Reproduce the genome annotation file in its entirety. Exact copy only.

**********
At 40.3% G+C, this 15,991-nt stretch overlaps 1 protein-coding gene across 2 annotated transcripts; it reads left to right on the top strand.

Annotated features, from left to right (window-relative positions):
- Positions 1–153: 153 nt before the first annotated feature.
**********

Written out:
At 40.3% G+C, this 15,991-nt stretch overlaps 1 protein-coding gene across 2 annotated transcripts; it reads left to right on the top strand.

Annotated features, from left to right (window-relative positions):
- Positions 1–153: 153 nt before the first annotated feature.